SPRINGDALE -- The School District is preparing for the end of a $26 million grant.
Springdale schools won the money from the federal Race to the Top program in late 2013. The district will spend the remaining $1.8 million by the end of June, said Megan Slocum, associate superintendent of curriculum and instruction.
For more information about the federal Race to the Top education grant program, go here.
The grant has bought, maintained and connected laptop or tablet computers for each of the district's nearly 22,000 students and bolstered its work with online learning, student-led classes and programs for engineering and computer science, Slocum said. The district now will have to keep all of those things running without the infusion of federal money, but Slocum said she's optimistic it can be done.
Each computer is on a five-year schedule for replacement if needed, for example. Slocum said the district's budget has been gradually tweaked to provide money for the ongoing support.
In the meantime, the grant has had such a widespread and deep impact on the district it can be hard to draw a line between programs affected by the grant and those that aren't, she said.
"It has just changed the face of how we do what we do," Slocum said.
She said the grant's biggest impact comes from helping the district plan and launch programs giving students more of a role in their education, such as student-led parent-teacher conferences or the ability to pursue certain subjects more deeply.
Teachers and students also have praised the changes. Sonora Middle School Principal Martha Dodson early last year said students were asking more and more often for lunch passes to work on projects in their classrooms.
"It's not just the ones who are highly motivated," she said. "They're finding something they're interested in."
Race to the Top started in 2009, distributing about $4 billion to schools around the country with the broad goals of improving education and preparing students for today's job market. Springdale was the first and only district in Arkansas to participate, as far as state Department of Education officials know, department spokeswoman Kimberly Friedman wrote in an email last month.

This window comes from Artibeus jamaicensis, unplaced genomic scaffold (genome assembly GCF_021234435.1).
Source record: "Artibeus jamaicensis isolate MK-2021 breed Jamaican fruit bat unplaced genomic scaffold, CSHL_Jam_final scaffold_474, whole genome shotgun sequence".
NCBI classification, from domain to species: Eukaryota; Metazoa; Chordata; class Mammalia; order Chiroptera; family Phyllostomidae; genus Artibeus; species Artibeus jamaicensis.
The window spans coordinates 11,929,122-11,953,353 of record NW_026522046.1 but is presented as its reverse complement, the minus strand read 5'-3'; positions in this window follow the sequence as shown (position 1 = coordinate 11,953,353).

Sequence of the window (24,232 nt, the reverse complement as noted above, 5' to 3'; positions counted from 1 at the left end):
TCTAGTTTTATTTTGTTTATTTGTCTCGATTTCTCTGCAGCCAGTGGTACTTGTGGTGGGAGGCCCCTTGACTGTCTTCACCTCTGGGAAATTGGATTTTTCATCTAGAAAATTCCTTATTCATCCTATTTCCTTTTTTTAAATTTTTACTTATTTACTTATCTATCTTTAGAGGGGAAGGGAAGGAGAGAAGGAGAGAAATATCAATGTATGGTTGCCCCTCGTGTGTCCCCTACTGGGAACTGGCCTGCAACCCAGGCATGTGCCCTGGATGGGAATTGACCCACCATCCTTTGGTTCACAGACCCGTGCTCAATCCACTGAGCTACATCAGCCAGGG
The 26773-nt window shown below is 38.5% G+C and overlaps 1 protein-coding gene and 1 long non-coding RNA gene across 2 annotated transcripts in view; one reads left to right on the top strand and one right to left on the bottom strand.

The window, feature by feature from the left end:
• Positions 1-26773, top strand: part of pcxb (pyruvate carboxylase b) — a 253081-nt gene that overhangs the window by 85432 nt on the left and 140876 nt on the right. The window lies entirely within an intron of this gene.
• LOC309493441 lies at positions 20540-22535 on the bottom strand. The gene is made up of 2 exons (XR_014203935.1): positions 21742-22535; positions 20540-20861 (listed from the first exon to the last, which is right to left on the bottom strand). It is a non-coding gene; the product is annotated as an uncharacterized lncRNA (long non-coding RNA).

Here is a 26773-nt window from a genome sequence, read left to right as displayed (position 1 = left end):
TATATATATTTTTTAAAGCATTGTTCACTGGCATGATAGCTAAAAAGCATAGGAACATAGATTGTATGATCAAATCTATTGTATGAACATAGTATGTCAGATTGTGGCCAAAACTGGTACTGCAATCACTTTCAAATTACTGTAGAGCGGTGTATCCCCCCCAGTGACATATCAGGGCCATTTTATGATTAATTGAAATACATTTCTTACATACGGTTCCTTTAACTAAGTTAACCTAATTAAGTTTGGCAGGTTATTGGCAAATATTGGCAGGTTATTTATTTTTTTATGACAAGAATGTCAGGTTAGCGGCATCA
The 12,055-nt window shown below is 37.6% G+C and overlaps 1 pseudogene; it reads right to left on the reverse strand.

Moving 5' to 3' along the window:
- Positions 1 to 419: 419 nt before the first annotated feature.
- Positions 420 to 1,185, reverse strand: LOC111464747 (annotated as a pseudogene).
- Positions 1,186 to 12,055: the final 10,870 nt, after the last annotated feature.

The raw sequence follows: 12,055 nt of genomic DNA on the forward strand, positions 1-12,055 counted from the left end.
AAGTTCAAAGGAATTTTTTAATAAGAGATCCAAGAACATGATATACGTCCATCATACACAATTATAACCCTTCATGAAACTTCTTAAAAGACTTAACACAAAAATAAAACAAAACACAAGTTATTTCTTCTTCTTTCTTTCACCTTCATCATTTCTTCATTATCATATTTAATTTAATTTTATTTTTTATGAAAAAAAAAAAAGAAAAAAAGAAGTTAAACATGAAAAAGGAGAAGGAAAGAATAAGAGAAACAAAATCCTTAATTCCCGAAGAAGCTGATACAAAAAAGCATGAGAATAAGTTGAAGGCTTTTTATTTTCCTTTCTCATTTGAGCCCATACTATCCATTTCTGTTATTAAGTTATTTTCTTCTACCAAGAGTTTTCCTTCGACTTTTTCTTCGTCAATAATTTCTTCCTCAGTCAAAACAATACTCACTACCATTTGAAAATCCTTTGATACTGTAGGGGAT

The grants were meant to allow schools to experiment with different ways of teaching and then spread the best ideas to others. It saw mixed results overall, according to two national assessments.
A project of the nonprofit Economic Policy Institute in Washington said in a 2013 report states overpromised what the grants would accomplish and pointed out the grants didn't help with factors outside of school, such as poverty, affecting learning.
The U.S. Department of Education in 2015 reported Race to the Top encouraged improvement in teaching and communication between families and teachers even in places that didn't receive money. It also said the program's impact would show itself over time.
Slocum said Springdale's experience is much more in line with the Education Department's findings. The district has developed a freely accessible computer science curriculum shared with dozens of other districts with hundreds of thousands of students in and out of state.
It's also working on an online application, similar to Blackboard at the university level, to allow students, parents and teachers to share documents, calendars and other material online using those new computers.
"All of this has grown because of these devices," Slocum said.
Kevin Ownbey, president of the School Board, said the grant allowed the district to beef up its staff and develop curricula in reading, science and math and connect every building. He expects the benefits to add up over time.
"That gave us a great advantage, obviously," he said Thursday about the grant.
NW News on 01/06/2018
Print Headline: District preps for grant's end